Dissection is a common activity in schools around the United States. Many people even see it as a right of passage and laugh at students who find it gross or are otherwise uncomfortable with cutting apart an animal for educational purposes. While some may think that the act of dissecting and animal in Biology class is gross, the reality is that the “grossness” of the dissection industry actually stems far beyond the classroom. Behind the vials and jars of preserved dead frogs and mice, there is an enormous industry that exists with the sole purpose of providing “specimens” for this purpose.
Approximately 20 million animals are used in the United States every year for dissection or other forms of teaching. Of these animals, approximately six million are vertebrates such as frogs, fetal pigs or cats that are used in high school classrooms. Invertebrate numbers are likely comparable to this, though there are no concrete figures available. The demand for this high volume of animals is largely driven by their inclusion in the school curriculum. Some may argue that there are educational benefits to learning about biology in this interactive manner, but some major animal and environmental impacts have to be taken into account in order to measure whether or not dissecting a live animal is really necessary to meet these ends. With a multitude of alternative ways to teach students about the anatomy of living creatures, the value of dissection in the classroom is up for debate.
Where Do Animals Come From
Schools obtain animals for dissection from biological supply companies, who source entire animals as well as animal parts. These companies typically get their supply from a variety of dealers.
According to American Anti-Vivisection Society (AAVS), these dealers are separated into Class A and B dealers. Class A dealers are organizations or individuals who breed animals to sell while Class B dealers can breed or purchase animals to re-sell.
Class B dealers for sale can come from a wide variety of sources, including stray animals, animals free to a good home, and pounds or shelters. AAVS states: “Cats used for dissection are purchased from ‘Class B’ dealers who obtain cats from a variety of legal and illegal sources, such as animal shelters, ‘free to good home’ ads, and pet theft.”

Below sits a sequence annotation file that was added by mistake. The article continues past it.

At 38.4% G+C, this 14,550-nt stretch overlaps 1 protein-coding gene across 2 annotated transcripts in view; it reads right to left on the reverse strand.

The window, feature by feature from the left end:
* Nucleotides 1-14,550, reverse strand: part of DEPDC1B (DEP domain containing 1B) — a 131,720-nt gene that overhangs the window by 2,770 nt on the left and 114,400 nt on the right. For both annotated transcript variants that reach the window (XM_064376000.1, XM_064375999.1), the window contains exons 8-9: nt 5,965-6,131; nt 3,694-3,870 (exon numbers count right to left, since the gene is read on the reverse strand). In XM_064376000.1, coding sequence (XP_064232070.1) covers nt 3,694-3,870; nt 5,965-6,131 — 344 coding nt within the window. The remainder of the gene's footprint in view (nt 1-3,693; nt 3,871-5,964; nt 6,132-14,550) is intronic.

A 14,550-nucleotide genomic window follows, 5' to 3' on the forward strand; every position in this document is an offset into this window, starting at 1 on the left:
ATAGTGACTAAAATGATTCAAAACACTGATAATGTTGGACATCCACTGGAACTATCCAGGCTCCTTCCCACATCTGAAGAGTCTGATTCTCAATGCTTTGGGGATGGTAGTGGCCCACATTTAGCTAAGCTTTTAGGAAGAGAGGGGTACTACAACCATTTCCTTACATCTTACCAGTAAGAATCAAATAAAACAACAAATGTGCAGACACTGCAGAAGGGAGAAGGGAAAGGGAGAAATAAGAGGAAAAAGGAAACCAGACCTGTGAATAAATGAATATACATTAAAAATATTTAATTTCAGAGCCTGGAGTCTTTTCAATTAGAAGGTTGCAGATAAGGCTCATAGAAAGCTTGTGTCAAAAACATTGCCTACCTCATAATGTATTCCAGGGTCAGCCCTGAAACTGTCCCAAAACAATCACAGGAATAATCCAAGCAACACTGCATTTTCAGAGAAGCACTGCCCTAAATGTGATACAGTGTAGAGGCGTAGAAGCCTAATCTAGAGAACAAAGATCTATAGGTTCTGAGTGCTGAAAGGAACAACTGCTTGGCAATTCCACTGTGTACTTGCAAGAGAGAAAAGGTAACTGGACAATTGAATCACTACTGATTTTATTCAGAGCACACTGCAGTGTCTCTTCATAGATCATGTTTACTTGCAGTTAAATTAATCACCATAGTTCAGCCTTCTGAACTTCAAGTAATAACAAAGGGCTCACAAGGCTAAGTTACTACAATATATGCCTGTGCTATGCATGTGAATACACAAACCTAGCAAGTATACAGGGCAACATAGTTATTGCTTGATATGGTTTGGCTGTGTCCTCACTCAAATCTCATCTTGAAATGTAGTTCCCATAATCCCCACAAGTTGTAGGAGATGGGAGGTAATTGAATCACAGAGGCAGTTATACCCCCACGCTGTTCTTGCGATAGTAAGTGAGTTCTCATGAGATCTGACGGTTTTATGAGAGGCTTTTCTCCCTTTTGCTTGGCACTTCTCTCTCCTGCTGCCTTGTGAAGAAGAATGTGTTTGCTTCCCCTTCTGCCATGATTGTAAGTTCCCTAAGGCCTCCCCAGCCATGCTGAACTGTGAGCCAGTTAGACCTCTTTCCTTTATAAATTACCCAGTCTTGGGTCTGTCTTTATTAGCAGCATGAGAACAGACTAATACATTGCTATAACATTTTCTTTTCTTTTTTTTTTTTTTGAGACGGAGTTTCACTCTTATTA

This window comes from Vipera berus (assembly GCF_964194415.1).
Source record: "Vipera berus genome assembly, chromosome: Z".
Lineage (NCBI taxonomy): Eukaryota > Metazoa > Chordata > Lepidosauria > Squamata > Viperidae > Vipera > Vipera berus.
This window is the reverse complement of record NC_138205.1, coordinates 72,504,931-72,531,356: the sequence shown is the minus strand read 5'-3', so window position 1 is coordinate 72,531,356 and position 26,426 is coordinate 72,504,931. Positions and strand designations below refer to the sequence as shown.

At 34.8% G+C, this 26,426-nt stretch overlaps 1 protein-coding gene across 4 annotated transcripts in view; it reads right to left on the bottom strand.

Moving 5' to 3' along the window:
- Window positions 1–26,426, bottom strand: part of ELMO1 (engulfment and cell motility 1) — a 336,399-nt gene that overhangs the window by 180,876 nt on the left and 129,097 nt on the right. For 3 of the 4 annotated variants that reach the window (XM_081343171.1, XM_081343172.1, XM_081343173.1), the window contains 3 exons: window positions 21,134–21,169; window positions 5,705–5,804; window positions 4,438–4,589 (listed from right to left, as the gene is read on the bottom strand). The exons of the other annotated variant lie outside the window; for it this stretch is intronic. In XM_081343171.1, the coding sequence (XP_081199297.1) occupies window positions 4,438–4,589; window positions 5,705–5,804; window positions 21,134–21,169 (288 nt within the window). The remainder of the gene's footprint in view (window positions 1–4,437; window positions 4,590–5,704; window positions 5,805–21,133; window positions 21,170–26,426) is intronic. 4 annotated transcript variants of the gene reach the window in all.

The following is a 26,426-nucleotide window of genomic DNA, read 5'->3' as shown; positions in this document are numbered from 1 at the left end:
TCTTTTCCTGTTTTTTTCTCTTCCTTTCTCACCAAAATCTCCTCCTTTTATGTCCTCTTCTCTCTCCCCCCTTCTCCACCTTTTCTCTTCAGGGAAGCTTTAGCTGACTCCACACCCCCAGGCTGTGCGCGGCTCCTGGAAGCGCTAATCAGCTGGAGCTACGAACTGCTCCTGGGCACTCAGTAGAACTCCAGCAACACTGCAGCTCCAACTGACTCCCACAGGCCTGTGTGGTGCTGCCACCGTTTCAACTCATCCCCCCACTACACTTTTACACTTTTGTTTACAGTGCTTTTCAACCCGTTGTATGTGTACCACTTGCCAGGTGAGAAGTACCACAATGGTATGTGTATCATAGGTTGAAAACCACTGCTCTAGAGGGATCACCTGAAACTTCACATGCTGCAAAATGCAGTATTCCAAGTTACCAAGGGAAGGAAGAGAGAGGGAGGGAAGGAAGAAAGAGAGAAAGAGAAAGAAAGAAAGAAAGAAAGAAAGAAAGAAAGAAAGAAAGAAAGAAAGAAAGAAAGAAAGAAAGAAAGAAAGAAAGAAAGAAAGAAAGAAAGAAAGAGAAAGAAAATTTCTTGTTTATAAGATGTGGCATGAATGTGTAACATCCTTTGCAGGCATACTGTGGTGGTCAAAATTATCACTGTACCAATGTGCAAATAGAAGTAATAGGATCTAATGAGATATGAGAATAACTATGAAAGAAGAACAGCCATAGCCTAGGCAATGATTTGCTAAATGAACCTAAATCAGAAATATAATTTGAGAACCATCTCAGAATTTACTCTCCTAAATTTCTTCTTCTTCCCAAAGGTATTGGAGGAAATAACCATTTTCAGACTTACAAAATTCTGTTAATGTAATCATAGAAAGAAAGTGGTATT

Some animals are also purchased as by-products of other cruel animal industries. This includes fetal pigs from slaughterhouses as well as skinned mink, foxes, and rabbits. Most of these animals were raised in terrible conditions, and it seems an added cruelty for them to face dissection after death.
Besides the animal cruelty involved in dissection, there are also serious environmental and health concerns associated with this unnecessary practice.
The U.S. Department of the Interior identified removal of frogs from their natural habitats for dissection and vivisection as a part of the reason for lower amphibian population. Frogs play a critical role in balancing their ecosystem. These amphibians act as bio-indicators, meaning if there is a low population of frogs in a given area, there is a higher likelihood that the surrounding animal populations aren’t healthy. They are at the bottom of the food chain and serve as an invaluable food source for bats (important ecosystem pollinators) and smaller predators like foxes.
In addition to having a direct impact on animal populations, dissection hurts the environment in other ways. Chemicals such as formaldehyde and formalin are used to preserve the animals’ bodies, but they can pollute water and soil if not properly disposed of. Formaldehyde has also been identified as a possible human carcinogen which is concerning considering students are often directly handling animals doused in this chemical.
More and more students and teachers alike are objecting to dissection and questioning its validity as a learning tool in the classroom. Luckily for students at the K-12 level, they are legally allowed to refuse animal dissection. There are also laws in 11 states concerning student choice, as well as several other states with informal choice policies. A map indicating the policies of each state is available online via AnimaLearn. These laws mean that schools must let students or parents know about dissections and allow the student to choose an alternative without being punished.
There is also a wide variety of humane alternatives available, so no animal ever needs to be killed for dissection again. One of the best resources for these alternatives is The Science Bank from AnimalLearn, the education division of AAVS. This is basically a lending library of all sorts of dissection alternatives, including CD programs, models, and mannequins. Their full catalog can be searched online, and the items in it are loaned for free.
What You Can Do
There are many ways to bring attention to the cruelties and dangers of dissection. Some countries, such as Argentina, Slovakia, India, and Israel have even banned it or severely restricted its use. One of the main ways to fight dissection is to ensure your state or university has a student choice policy. If one does not already exists, especially at the university level where refusing dissection can be harder and have more negative consequences, get out there and make it happen!
This includes connecting with professors or administrators about your concerns to work on formulating a student policy, finding like-minded students, writing a petition if necessary, and providing more information about alternatives. Sample policies can be found at AnimaLearn to provide guidance in this process.
Of course, education about alternatives at all levels is critical to stopping this practice, so get creative. What options can you think of to stop dissection once and for all?
Image Source: U.S. Department of Agriculture/Flickr